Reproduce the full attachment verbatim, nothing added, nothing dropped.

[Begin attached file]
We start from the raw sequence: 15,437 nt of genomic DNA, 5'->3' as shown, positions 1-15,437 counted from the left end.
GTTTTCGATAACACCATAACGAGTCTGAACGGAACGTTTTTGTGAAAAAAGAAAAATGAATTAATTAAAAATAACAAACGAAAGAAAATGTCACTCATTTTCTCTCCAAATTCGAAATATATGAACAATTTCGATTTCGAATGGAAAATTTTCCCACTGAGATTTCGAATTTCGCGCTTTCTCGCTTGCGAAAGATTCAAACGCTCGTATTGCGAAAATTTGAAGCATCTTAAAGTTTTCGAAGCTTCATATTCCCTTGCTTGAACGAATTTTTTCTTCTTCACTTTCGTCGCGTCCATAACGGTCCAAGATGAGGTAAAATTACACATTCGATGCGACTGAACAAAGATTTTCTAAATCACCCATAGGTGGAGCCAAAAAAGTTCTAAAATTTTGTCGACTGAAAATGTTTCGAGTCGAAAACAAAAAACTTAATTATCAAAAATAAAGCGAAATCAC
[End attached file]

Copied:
We start from the raw sequence: 15,437 nt of genomic DNA, 5'->3' as shown, positions 1-15,437 counted from the left end.
GTTTTCGATAACACCATAACGAGTCTGAACGGAACGTTTTTGTGAAAAAAGAAAAATGAATTAATTAAAAATAACAAACGAAAGAAAATGTCACTCATTTTCTCTCCAAATTCGAAATATATGAACAATTTCGATTTCGAATGGAAAATTTTCCCACTGAGATTTCGAATTTCGCGCTTTCTCGCTTGCGAAAGATTCAAACGCTCGTATTGCGAAAATTTGAAGCATCTTAAAGTTTTCGAAGCTTCATATTCCCTTGCTTGAACGAATTTTTTCTTCTTCACTTTCGTCGCGTCCATAACGGTCCAAGATGAGGTAAAATTACACATTCGATGCGACTGAACAAAGATTTTCTAAATCACCCATAGGTGGAGCCAAAAAAGTTCTAAAATTTTGTCGACTGAAAATGTTTCGAGTCGAAAACAAAAAACTTAATTATCAAAAATAAAGCGAAATCAC